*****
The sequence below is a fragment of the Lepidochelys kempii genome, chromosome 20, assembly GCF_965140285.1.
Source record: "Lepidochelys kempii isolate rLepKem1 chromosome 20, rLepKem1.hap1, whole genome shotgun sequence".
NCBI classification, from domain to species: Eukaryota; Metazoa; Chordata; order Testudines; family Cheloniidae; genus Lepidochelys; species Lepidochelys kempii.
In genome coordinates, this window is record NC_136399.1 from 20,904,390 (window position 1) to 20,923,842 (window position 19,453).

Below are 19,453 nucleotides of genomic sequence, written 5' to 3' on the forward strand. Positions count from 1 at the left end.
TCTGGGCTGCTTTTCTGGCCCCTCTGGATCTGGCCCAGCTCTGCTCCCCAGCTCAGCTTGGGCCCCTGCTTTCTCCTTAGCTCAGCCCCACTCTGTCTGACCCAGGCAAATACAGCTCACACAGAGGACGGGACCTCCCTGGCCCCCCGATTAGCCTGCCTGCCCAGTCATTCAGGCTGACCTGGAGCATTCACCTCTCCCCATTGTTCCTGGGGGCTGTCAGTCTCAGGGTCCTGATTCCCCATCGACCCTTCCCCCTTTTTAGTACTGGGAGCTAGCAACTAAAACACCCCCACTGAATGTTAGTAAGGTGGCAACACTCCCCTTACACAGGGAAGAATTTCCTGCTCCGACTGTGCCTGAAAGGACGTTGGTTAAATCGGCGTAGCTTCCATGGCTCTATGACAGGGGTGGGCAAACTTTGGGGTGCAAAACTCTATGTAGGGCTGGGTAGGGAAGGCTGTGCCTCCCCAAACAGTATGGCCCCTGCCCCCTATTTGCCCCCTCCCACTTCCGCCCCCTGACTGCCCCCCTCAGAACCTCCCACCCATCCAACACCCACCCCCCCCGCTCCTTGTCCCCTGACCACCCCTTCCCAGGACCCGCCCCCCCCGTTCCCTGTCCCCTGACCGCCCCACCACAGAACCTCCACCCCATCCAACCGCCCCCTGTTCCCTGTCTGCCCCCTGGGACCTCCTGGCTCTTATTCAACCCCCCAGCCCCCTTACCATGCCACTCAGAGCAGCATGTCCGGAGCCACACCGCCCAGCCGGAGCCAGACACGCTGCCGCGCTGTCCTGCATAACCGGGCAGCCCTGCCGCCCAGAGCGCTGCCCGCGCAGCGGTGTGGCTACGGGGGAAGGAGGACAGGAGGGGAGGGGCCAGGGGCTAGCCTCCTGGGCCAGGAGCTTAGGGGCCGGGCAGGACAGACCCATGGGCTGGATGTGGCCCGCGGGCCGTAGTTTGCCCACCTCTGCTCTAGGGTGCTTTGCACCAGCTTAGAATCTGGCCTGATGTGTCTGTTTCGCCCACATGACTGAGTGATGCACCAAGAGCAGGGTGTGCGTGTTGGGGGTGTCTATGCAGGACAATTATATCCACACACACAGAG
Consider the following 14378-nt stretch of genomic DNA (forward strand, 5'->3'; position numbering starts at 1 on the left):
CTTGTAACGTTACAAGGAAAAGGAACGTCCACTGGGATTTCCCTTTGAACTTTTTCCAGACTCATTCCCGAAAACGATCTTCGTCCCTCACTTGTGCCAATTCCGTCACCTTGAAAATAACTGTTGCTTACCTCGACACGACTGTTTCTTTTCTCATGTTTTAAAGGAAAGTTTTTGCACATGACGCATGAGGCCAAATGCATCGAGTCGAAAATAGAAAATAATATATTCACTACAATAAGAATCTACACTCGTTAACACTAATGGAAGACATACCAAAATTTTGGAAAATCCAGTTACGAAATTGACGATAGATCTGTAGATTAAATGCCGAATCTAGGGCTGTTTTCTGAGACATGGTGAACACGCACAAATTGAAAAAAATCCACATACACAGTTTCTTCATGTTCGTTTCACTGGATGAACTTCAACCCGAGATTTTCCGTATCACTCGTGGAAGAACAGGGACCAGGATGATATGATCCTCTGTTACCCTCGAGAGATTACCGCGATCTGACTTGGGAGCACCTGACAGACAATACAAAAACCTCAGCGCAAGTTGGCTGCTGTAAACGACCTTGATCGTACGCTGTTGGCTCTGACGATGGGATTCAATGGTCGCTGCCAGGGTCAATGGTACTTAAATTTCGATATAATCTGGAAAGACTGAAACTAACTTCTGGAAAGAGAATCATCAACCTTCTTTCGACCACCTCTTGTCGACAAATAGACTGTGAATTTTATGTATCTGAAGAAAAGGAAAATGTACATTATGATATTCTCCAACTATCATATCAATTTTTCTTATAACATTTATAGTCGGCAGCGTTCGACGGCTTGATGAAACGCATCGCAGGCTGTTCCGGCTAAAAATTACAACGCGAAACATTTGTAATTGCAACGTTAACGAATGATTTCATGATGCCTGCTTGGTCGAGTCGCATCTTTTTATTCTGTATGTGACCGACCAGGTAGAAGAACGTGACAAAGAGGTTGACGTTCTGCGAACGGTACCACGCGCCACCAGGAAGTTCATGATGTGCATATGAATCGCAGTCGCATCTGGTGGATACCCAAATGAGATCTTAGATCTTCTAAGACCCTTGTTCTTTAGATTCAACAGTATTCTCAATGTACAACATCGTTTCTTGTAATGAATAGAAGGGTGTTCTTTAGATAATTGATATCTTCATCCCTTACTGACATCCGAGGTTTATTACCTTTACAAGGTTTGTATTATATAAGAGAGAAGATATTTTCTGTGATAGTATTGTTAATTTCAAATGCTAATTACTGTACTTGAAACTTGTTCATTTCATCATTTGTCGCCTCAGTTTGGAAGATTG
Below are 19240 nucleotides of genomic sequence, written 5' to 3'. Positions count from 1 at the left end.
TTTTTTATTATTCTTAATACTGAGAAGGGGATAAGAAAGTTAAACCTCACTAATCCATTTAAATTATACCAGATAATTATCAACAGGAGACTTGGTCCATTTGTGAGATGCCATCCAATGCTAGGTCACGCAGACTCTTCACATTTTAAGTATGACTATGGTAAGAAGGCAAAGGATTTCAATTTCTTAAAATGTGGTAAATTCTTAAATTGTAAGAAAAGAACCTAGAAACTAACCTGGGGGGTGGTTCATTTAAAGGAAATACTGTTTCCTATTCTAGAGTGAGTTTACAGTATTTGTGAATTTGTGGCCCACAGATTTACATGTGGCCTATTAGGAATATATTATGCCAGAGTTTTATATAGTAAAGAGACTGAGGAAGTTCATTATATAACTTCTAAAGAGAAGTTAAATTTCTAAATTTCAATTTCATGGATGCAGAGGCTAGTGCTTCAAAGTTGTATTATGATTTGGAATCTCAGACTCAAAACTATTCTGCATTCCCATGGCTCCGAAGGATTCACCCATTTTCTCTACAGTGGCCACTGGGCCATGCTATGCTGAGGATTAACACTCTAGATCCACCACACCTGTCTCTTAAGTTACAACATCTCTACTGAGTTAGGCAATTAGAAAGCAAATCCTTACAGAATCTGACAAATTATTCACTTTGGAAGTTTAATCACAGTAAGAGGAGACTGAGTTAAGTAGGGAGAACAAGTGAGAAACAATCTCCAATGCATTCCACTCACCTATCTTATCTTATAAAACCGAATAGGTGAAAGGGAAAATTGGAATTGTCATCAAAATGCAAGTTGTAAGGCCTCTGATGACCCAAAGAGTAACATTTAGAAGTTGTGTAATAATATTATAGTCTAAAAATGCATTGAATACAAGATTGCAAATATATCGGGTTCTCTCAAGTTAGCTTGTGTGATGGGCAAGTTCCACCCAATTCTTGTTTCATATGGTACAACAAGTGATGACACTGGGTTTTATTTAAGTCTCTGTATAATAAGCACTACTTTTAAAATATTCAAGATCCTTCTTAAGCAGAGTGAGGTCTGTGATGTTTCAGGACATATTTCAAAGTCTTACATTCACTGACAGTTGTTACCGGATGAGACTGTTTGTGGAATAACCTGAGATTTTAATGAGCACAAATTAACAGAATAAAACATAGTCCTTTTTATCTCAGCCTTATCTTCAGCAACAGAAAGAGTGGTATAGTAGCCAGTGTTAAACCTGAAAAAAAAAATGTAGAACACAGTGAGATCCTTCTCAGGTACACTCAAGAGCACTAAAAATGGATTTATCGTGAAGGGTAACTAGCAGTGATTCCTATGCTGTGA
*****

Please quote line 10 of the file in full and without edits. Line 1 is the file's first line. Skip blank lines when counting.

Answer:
TTTTTTATTATTCTTAATACTGAGAAGGGGATAAGAAAGTTAAACCTCACTAATCCATTTAAATTATACCAGATAATTATCAACAGGAGACTTGGTCCATTTGTGAGATGCCATCCAATGCTAGGTCACGCAGACTCTTCACATTTTAAGTATGACTATGGTAAGAAGGCAAAGGATTTCAATTTCTTAAAATGTGGTAAATTCTTAAATTGTAAGAAAAGAACCTAGAAACTAACCTGGGGGGTGGTTCATTTAAAGGAAATACTGTTTCCTATTCTAGAGTGAGTTTACAGTATTTGTGAATTTGTGGCCCACAGATTTACATGTGGCCTATTAGGAATATATTATGCCAGAGTTTTATATAGTAAAGAGACTGAGGAAGTTCATTATATAACTTCTAAAGAGAAGTTAAATTTCTAAATTTCAATTTCATGGATGCAGAGGCTAGTGCTTCAAAGTTGTATTATGATTTGGAATCTCAGACTCAAAACTATTCTGCATTCCCATGGCTCCGAAGGATTCACCCATTTTCTCTACAGTGGCCACTGGGCCATGCTATGCTGAGGATTAACACTCTAGATCCACCACACCTGTCTCTTAAGTTACAACATCTCTACTGAGTTAGGCAATTAGAAAGCAAATCCTTACAGAATCTGACAAATTATTCACTTTGGAAGTTTAATCACAGTAAGAGGAGACTGAGTTAAGTAGGGAGAACAAGTGAGAAACAATCTCCAATGCATTCCACTCACCTATCTTATCTTATAAAACCGAATAGGTGAAAGGGAAAATTGGAATTGTCATCAAAATGCAAGTTGTAAGGCCTCTGATGACCCAAAGAGTAACATTTAGAAGTTGTGTAATAATATTATAGTCTAAAAATGCATTGAATACAAGATTGCAAATATATCGGGTTCTCTCAAGTTAGCTTGTGTGATGGGCAAGTTCCACCCAATTCTTGTTTCATATGGTACAACAAGTGATGACACTGGGTTTTATTTAAGTCTCTGTATAATAAGCACTACTTTTAAAATATTCAAGATCCTTCTTAAGCAGAGTGAGGTCTGTGATGTTTCAGGACATATTTCAAAGTCTTACATTCACTGACAGTTGTTACCGGATGAGACTGTTTGTGGAATAACCTGAGATTTTAATGAGCACAAATTAACAGAATAAAACATAGTCCTTTTTATCTCAGCCTTATCTTCAGCAACAGAAAGAGTGGTATAGTAGCCAGTGTTAAACCTGAAAAAAAAAATGTAGAACACAGTGAGATCCTTCTCAGGTACACTCAAGAGCACTAAAAATGGATTTATCGTGAAGGGTAACTAGCAGTGATTCCTATGCTGTGA